With the 2020 Tokyo Olympics expected to be one of the hottest on record, physiologist Lindsay Golich is helping Athletes prepare, including track cyclist Jennifer Valente. Golich uses the High Altitude Training Center (HATC) at the U.S. Olympic and Paralympic Training Center, a room where the temperature, altitude and humidity can be controlled to mimic any competition venue in the world. “Changing the Games” is a 10-part video series produced in collaboration with Lyda Hill Philanthropies.
Changing the Games – Track Cycling in Extreme Heat
KATHRYN TAPPEN reporting:
For the U.S. women's track cycling team at the 2016 Rio Olympics, the heat of competition was on.
ANNOUNCER 1: They've gone through their first 1000 meters.
ANNOUNCER 2: So they're on world record pace right now.
TAPPEN: The U.S. brought home a silver medal in the team pursuit, and for cyclist Jennifer Valente, it was a moment she'll never forget.
JENNIFER VALENTE (Olympic Silver Medalist): It was like, oh my gosh, we've just medaled at the Olympics and kind of a new wave of realization of being an Olympian.
TAPPEN: Track cycling is not for the faint of heart, but a blood-pumping endurance sport that takes place in an indoor venue called a velodrome.
VALENTE: It's very fast racing. A lot of times, it's very warm inside and not much air flow.
TAPPEN: Although they race indoors, Valente and her teammates are preparing to sweat big time in Tokyo as the external temperatures could rise well over 100 degrees, driving the temperatures inside to levels that will severely test the endurance of the athletes. Heat and humidity are part of any summer Olympic Games, but the extreme heat expected in Tokyo requires special training and preparation.
VALENTE: Each event that we race on the velodrome has a little bit different demands as far as heat management and how much the climate and the conditions of the day or the venue play into that role. Whether or not there was a storm or it had been raining or the air pressure and the air density changes decisions that we make before the race and then decisions that you make in the race.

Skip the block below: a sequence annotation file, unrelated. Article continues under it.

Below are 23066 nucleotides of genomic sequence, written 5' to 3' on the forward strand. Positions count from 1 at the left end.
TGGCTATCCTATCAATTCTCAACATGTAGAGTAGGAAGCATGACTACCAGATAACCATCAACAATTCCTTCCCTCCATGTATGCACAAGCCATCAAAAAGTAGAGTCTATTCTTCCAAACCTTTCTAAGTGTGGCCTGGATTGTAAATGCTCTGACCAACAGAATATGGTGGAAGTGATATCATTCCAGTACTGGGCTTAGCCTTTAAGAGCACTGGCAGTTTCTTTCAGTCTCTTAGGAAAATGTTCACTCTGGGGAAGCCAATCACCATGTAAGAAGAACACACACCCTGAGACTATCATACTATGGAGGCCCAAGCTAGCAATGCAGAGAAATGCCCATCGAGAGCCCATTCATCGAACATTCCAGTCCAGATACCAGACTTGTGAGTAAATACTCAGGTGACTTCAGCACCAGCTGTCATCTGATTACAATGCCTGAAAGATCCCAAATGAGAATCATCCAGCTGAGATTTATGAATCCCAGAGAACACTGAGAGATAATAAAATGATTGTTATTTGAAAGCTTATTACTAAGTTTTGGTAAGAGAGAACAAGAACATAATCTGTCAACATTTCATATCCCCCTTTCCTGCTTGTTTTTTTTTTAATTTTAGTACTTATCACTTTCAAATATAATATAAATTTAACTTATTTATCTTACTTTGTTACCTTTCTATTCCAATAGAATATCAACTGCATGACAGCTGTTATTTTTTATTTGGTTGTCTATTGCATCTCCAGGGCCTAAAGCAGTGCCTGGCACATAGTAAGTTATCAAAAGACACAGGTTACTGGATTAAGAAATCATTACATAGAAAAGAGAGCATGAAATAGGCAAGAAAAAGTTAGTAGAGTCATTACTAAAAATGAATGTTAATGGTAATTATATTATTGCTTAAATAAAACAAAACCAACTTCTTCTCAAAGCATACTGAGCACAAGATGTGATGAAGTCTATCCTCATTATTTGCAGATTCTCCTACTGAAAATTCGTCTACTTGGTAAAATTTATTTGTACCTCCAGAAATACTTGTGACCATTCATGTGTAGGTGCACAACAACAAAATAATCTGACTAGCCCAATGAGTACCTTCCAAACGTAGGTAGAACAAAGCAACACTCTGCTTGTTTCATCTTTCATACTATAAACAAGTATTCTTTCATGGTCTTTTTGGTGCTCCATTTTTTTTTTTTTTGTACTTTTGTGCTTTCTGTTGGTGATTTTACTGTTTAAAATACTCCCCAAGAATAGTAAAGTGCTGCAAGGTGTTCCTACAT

LINDSAY GOLICH (U.S. Olympic & Paralympic Committee): Tokyo has the potential to be one of the hottest Olympics that we've had to date, really, in quite a while. We can hit extreme temperatures of maybe up to one hundred and ten degrees throughout the day, as well as anywhere between 80% to 85%, maybe even 90% humidity. And so, that makes the heat index really extreme.
TAPPEN: Lindsay Golich, a physiologist for the United States Olympic & Paralympic Committee, uses high tech equipment designed to maximize performance in extreme heat. Like preparing astronauts to walk in zero gravity, Golich uses a chamber that simulates the conditions in the velodrome. It's called the High Altitude Training Center, or HATC, a 900-square-foot room where she can control the altitude, humidity and temperature with the push of a button.
GOLICH: We can change the altitude. So, we can go to sea level and we can go really high, up to about 21,000 to 22,000 feet. We can also change the temperature. So, we can go to just about 0 degrees Fahrenheit up to about one hundred fifteen degrees Fahrenheit, and the humidity. So, we can get down to single digits and also 100% humidity. So, the goal there is that we can match any training and competition environment throughout the world.
TAPPEN: Because the HATC is located in Colorado Springs at an altitude of about 6000 feet with less oxygen to breathe, Golich brings the altitude down to sea level to mimic Tokyo's elevation as a coastal city.
GOLICH: The goal for us is to produce more red blood cells and the red blood cells is what carries more oxygen to the working muscles.
VALENTE: Having the resource of the HATC is a huge advantage. Our training is done inside there at sea level with more oxygen so that we're able to go harder and more replicate what an event would be like at sea level.
TAPPEN: One of Golich's goals of training athletes in the HATC is to find their point of a failure - or heat threshold - which will ultimately impair their performance. She does this by monitoring an athlete's core body temperature using a pill that is swallowed two or three hours before a training session or a race.
GOLICH: It's transmitting their internal core temperature. So, we can see how hot an athlete is running based upon the intensity or the duration of effort that they're doing. And my goal as a physiologist is to monitor that and assess if we need an intervention. And an intervention could be as simple as drinking a cool glass of water. It might be putting a cold ice towel around your neck.
TAPPEN: Having a better understanding of an athlete's core temperature threshold helps Golich understand how she can help delay the onset of complete exhaustion to achieve an athlete's best performance.
GOLICH: If we can delay it by a minute, two minutes or even five minutes in the course of a race, that might mean a big difference of a medal or coming in 15th.
VALENTE: We push ourselves to the limit every day in training and people like Lindsay are able to look at that data and have a pretty good idea of what each person is capable of and how that fits together in a team to have the best results
TAPPEN: Science and technology helping team USA stay on track to go for the gold.
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